Gardner said the same was needed in public and business settings.
“We have a situation where proof of two doses of vaccination can attend such settings to full capacity, and with Omicron you cannot rely on two doses of vaccine to be protective.”
Gardner has sent a letter to the government asking that capacity limits be imposed province-wide, but either way, he is prepared to act locally on Dec. 20. He wants the province to place restrictions on the capacity of businesses and public settings to 50 per cent in order to allow for more spacing and less contact in those settings and to reduce the gathering limit in social settings down to 10 people from the present 25.
The health unit is stepping up its efforts to increase the level of vaccination amongst residents over the next few weeks, focusing on providing booster doses for eligible individuals, including those aged 50 years and older who received their second dose of COVID-19 vaccine at least 168 days ago, while maintaining access to the important first dose vaccination for 5 to 11-year-olds. To accomplish this ambitious campaign, the health unit is significantly increasing the number of appointments at its community clinics and is collaborating closely with its various health care and pharmacy partners to greatly increase access to COVID-19 vaccines in many locations for eligible individuals. The health unit is also placing all non-COVID-19-related programs and services on hold so that staff can be redeployed to support the COVID-19 vaccination efforts, while maintaining basic COVID-19 case and contact management, outbreak management, enforcement, phone line, surveillance and communications response.
Booster vaccines are available at community clinics by appointment and can be booked through the COVID-19 Vaccination Portal or by calling the Provincial Vaccine Contact Centre at 1-833-943-3900. COVID-19 vaccinations are also available at the Cottage Country Family Health Team in Gravenhurst and the Algonquin Family Health Team in Huntsville, Couchiching Ontario Health Team Clinic, some health care providers and family health teams, select pharmacies, the GO-VAXX Bus, and some Indigenous-led clinics. All other eligible individuals, including children five to 11 years, who have not yet received a first, second or third dose of vaccine are encouraged to do so as soon as possible and may also book an appointment for one of these options.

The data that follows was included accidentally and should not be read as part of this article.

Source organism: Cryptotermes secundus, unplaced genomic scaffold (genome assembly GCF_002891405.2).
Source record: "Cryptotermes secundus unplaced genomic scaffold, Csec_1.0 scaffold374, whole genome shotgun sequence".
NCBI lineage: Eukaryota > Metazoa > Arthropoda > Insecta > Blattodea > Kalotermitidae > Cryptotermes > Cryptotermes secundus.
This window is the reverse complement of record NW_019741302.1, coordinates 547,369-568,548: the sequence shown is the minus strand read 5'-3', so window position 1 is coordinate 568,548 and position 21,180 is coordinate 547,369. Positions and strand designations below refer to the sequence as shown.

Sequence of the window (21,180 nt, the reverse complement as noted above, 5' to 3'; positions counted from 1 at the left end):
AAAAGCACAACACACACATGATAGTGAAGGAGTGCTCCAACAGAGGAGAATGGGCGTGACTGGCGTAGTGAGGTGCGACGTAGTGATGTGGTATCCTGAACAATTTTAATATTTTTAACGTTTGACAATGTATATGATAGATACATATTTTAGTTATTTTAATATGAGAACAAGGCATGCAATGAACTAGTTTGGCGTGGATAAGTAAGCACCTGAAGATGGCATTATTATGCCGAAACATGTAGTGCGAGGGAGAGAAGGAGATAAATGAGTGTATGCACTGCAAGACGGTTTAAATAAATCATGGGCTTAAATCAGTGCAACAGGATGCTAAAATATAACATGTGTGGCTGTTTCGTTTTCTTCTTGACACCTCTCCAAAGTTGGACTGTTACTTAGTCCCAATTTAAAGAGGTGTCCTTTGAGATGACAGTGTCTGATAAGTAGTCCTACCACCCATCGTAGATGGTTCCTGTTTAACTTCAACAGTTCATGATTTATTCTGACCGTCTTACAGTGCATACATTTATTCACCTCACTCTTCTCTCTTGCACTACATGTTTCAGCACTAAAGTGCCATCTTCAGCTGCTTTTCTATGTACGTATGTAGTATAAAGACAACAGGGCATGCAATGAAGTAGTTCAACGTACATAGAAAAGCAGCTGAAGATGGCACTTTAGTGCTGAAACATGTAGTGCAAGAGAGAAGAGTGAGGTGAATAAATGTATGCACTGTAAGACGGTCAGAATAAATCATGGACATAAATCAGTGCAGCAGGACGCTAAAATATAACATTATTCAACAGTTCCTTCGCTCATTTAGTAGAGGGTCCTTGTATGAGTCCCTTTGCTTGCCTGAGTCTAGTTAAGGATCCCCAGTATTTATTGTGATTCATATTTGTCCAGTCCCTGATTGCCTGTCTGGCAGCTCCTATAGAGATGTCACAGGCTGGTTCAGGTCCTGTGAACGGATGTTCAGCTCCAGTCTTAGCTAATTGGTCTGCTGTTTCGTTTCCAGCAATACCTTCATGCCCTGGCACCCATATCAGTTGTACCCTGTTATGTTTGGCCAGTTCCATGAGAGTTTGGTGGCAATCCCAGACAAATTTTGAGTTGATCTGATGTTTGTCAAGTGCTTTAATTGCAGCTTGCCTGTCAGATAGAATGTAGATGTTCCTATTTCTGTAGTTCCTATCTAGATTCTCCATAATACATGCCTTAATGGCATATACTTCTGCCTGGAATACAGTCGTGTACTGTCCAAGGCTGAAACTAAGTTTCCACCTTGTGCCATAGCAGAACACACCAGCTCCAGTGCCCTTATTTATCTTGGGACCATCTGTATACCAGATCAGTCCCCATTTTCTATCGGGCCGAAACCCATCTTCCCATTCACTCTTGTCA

Carmine Stumpo, President and CEO of Orillia Soldiers’ Memorial Hospital, and on behalf of the six hospitals in Simcoe Muskoka, said any further increase in hospitalization associated with a COVID-19 surge will create significant capacity issues region-wide.
“With the recent rise in overall COVID-19 in our region, along with the rapidly emerging threat of the Omicron variant, we are concerned that access to necessary hospital services may be at risk,” said Stumpo. “Hospitals currently are still recovering from previous delays in accessing care, continue to support COVID-related supports like testing centres and vaccination clinics and coping with staff shortages on a regular basis. Front-line and support staff in hospitals across the region have been stretched well beyond their usual capacity for an extended period of time.